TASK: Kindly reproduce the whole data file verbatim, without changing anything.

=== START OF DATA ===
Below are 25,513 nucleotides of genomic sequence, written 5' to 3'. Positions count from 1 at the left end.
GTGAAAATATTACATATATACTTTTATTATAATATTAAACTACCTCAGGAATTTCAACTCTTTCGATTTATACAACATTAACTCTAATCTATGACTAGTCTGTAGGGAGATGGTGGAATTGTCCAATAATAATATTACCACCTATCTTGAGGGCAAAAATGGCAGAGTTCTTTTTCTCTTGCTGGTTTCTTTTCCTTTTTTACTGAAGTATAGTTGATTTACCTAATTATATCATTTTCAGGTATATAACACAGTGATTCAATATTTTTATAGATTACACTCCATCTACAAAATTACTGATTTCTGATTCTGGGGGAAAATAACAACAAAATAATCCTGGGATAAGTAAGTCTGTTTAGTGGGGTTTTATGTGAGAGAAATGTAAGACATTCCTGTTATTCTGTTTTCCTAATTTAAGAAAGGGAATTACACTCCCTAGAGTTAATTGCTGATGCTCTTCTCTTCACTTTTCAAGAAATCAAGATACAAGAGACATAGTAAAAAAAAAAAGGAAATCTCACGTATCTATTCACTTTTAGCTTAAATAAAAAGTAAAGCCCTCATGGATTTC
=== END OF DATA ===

Below are 25,513 nucleotides of genomic sequence, written 5' to 3'. Positions count from 1 at the left end.
GTGAAAATATTACATATATACTTTTATTATAATATTAAACTACCTCAGGAATTTCAACTCTTTCGATTTATACAACATTAACTCTAATCTATGACTAGTCTGTAGGGAGATGGTGGAATTGTCCAATAATAATATTACCACCTATCTTGAGGGCAAAAATGGCAGAGTTCTTTTTCTCTTGCTGGTTTCTTTTCCTTTTTTACTGAAGTATAGTTGATTTACCTAATTATATCATTTTCAGGTATATAACACAGTGATTCAATATTTTTATAGATTACACTCCATCTACAAAATTACTGATTTCTGATTCTGGGGGAAAATAACAACAAAATAATCCTGGGATAAGTAAGTCTGTTTAGTGGGGTTTTATGTGAGAGAAATGTAAGACATTCCTGTTATTCTGTTTTCCTAATTTAAGAAAGGGAATTACACTCCCTAGAGTTAATTGCTGATGCTCTTCTCTTCACTTTTCAAGAAATCAAGATACAAGAGACATAGTAAAAAAAAAAAGGAAATCTCACGTATCTATTCACTTTTAGCTTAAATAAAAAGTAAAGCCCTCATGGATTTC